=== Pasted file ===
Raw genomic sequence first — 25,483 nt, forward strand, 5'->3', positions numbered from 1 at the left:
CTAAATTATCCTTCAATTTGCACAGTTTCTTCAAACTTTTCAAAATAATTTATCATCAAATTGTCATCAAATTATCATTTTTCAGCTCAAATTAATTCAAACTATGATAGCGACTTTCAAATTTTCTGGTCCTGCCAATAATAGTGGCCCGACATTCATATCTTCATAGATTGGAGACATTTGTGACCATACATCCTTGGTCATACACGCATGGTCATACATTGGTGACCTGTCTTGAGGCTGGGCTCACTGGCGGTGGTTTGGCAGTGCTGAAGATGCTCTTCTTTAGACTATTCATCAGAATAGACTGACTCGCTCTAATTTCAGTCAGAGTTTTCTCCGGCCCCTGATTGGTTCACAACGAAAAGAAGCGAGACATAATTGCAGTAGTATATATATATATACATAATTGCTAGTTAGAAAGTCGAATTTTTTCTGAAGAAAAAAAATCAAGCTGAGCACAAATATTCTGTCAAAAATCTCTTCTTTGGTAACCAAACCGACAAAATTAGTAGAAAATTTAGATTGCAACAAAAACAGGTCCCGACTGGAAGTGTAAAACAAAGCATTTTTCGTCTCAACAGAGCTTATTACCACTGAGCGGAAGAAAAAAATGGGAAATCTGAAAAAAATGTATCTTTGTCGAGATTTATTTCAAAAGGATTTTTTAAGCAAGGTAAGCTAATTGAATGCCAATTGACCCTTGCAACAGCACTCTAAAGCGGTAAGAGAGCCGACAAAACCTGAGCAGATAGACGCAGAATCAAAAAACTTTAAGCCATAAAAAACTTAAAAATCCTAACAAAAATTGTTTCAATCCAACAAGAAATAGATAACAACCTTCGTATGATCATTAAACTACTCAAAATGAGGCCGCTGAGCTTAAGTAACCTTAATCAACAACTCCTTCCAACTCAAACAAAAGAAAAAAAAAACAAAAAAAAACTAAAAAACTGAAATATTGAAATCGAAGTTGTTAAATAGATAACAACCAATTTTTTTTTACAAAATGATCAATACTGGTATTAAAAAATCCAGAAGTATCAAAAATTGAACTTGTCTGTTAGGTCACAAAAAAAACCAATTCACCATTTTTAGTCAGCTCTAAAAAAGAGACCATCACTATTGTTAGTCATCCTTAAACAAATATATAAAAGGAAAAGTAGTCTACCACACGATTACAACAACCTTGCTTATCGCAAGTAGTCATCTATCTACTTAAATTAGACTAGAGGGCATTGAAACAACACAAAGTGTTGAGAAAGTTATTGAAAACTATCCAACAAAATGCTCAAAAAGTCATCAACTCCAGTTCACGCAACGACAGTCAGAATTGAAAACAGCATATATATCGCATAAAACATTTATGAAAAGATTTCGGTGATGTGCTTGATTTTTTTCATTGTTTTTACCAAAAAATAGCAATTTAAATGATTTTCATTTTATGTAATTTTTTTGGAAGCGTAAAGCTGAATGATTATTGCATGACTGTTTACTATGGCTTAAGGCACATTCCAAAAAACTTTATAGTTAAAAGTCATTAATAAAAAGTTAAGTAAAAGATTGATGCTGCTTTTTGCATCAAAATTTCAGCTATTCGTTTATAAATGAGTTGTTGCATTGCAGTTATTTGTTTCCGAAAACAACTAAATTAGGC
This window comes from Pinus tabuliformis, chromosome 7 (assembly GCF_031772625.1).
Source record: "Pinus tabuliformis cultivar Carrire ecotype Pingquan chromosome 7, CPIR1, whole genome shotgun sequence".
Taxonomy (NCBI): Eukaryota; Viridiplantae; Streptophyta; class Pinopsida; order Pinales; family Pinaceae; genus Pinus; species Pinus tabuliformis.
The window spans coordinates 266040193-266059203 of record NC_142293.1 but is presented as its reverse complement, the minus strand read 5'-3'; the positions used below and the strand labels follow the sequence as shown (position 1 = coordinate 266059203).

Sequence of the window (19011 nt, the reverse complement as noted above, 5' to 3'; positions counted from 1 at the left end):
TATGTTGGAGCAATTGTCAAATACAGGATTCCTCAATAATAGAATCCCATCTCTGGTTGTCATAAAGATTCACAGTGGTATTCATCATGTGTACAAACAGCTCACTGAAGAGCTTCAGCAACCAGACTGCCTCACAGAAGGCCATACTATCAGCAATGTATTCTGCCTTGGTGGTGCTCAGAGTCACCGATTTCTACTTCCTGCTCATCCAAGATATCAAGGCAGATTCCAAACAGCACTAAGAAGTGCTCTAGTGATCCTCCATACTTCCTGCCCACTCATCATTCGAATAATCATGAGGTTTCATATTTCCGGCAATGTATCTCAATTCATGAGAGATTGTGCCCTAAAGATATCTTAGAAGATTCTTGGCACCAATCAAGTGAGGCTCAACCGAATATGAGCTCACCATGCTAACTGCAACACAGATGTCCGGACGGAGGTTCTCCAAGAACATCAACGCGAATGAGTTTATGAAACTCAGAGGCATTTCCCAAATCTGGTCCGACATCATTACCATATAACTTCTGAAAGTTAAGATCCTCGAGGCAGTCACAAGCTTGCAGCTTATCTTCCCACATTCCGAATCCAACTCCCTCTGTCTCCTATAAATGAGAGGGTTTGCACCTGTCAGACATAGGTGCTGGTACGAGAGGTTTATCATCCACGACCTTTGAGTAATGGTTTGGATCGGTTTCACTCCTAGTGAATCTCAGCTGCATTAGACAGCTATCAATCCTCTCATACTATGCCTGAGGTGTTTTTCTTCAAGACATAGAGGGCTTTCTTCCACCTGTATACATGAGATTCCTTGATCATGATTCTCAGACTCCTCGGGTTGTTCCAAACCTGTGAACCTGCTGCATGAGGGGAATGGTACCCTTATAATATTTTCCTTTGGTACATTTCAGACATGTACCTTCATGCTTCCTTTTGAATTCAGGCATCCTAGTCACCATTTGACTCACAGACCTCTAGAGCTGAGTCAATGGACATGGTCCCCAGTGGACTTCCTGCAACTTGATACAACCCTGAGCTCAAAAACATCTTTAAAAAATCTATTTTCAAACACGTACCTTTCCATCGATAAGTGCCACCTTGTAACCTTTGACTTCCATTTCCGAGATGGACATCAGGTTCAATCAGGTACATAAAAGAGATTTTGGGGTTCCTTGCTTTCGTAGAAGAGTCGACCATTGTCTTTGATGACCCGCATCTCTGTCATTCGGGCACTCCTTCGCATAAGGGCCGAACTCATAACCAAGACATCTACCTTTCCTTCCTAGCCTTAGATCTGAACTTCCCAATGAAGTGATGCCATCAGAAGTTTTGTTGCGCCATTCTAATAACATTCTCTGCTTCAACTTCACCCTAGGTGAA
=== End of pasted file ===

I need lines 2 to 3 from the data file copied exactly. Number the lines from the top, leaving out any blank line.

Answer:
CTAAATTATCCTTCAATTTGCACAGTTTCTTCAAACTTTTCAAAATAATTTATCATCAAATTGTCATCAAATTATCATTTTTCAGCTCAAATTAATTCAAACTATGATAGCGACTTTCAAATTTTCTGGTCCTGCCAATAATAGTGGCCCGACATTCATATCTTCATAGATTGGAGACATTTGTGACCATACATCCTTGGTCATACACGCATGGTCATACATTGGTGACCTGTCTTGAGGCTGGGCTCACTGGCGGTGGTTTGGCAGTGCTGAAGATGCTCTTCTTTAGACTATTCATCAGAATAGACTGACTCGCTCTAATTTCAGTCAGAGTTTTCTCCGGCCCCTGATTGGTTCACAACGAAAAGAAGCGAGACATAATTGCAGTAGTATATATATATATACATAATTGCTAGTTAGAAAGTCGAATTTTTTCTGAAGAAAAAAAATCAAGCTGAGCACAAATATTCTGTCAAAAATCTCTTCTTTGGTAACCAAACCGACAAAATTAGTAGAAAATTTAGATTGCAACAAAAACAGGTCCCGACTGGAAGTGTAAAACAAAGCATTTTTCGTCTCAACAGAGCTTATTACCACTGAGCGGAAGAAAAAAATGGGAAATCTGAAAAAAATGTATCTTTGTCGAGATTTATTTCAAAAGGATTTTTTAAGCAAGGTAAGCTAATTGAATGCCAATTGACCCTTGCAACAGCACTCTAAAGCGGTAAGAGAGCCGACAAAACCTGAGCAGATAGACGCAGAATCAAAAAACTTTAAGCCATAAAAAACTTAAAAATCCTAACAAAAATTGTTTCAATCCAACAAGAAATAGATAACAACCTTCGTATGATCATTAAACTACTCAAAATGAGGCCGCTGAGCTTAAGTAACCTTAATCAACAACTCCTTCCAACTCAAACAAAAGAAAAAAAAAACAAAAAAAAACTAAAAAACTGAAATATTGAAATCGAAGTTGTTAAATAGATAACAACCAATTTTTTTTTACAAAATGATCAATACTGGTATTAAAAAATCCAGAAGTATCAAAAATTGAACTTGTCTGTTAGGTCACAAAAAAAACCAATTCACCATTTTTAGTCAGCTCTAAAAAAGAGACCATCACTATTGTTAGTCATCCTTAAACAAATATATAAAAGGAAAAGTAGTCTACCACACGATTACAACAACCTTGCTTATCGCAAGTAGTCATCTATCTACTTAAATTAGACTAGAGGGCATTGAAACAACACAAAGTGTTGAGAAAGTTATTGAAAACTATCCAACAAAATGCTCAAAAAGTCATCAACTCCAGTTCACGCAACGACAGTCAGAATTGAAAACAGCATATATATCGCATAAAACATTTATGAAAAGATTTCGGTGATGTGCTTGATTTTTTTCATTGTTTTTACCAAAAAATAGCAATTTAAATGATTTTCATTTTATGTAATTTTTTTGGAAGCGTAAAGCTGAATGATTATTGCATGACTGTTTACTATGGCTTAAGGCACATTCCAAAAAACTTTATAGTTAAAAGTCATTAATAAAAAGTTAAGTAAAAGATTGATGCTGCTTTTTGCATCAAAATTTCAGCTATTCGTTTATAAATGAGTTGTTGCATTGCAGTTATTTGTTTCCGAAAACAACTAAATTAGGC
This window comes from Pinus tabuliformis, chromosome 7 (assembly GCF_031772625.1).